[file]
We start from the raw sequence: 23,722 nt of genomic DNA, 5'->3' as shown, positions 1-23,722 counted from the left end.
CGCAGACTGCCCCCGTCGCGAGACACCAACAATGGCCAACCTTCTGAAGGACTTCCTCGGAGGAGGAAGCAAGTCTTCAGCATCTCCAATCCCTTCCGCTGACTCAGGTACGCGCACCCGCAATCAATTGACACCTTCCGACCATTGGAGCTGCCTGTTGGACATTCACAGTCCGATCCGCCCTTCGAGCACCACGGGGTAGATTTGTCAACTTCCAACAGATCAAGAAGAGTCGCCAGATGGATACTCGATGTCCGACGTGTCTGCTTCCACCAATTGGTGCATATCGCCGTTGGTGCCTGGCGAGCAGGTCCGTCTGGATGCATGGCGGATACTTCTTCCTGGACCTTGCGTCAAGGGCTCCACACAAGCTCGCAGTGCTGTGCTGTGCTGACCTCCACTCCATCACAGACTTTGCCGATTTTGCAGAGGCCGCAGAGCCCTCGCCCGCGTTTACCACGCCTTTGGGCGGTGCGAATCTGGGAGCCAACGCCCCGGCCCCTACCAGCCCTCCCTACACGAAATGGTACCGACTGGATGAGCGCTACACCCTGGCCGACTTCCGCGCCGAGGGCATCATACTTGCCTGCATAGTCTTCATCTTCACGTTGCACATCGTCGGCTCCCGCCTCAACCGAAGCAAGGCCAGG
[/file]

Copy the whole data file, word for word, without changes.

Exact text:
We start from the raw sequence: 23,722 nt of genomic DNA, 5'->3' as shown, positions 1-23,722 counted from the left end.
CGCAGACTGCCCCCGTCGCGAGACACCAACAATGGCCAACCTTCTGAAGGACTTCCTCGGAGGAGGAAGCAAGTCTTCAGCATCTCCAATCCCTTCCGCTGACTCAGGTACGCGCACCCGCAATCAATTGACACCTTCCGACCATTGGAGCTGCCTGTTGGACATTCACAGTCCGATCCGCCCTTCGAGCACCACGGGGTAGATTTGTCAACTTCCAACAGATCAAGAAGAGTCGCCAGATGGATACTCGATGTCCGACGTGTCTGCTTCCACCAATTGGTGCATATCGCCGTTGGTGCCTGGCGAGCAGGTCCGTCTGGATGCATGGCGGATACTTCTTCCTGGACCTTGCGTCAAGGGCTCCACACAAGCTCGCAGTGCTGTGCTGTGCTGACCTCCACTCCATCACAGACTTTGCCGATTTTGCAGAGGCCGCAGAGCCCTCGCCCGCGTTTACCACGCCTTTGGGCGGTGCGAATCTGGGAGCCAACGCCCCGGCCCCTACCAGCCCTCCCTACACGAAATGGTACCGACTGGATGAGCGCTACACCCTGGCCGACTTCCGCGCCGAGGGCATCATACTTGCCTGCATAGTCTTCATCTTCACGTTGCACATCGTCGGCTCCCGCCTCAACCGAAGCAAGGCCAGG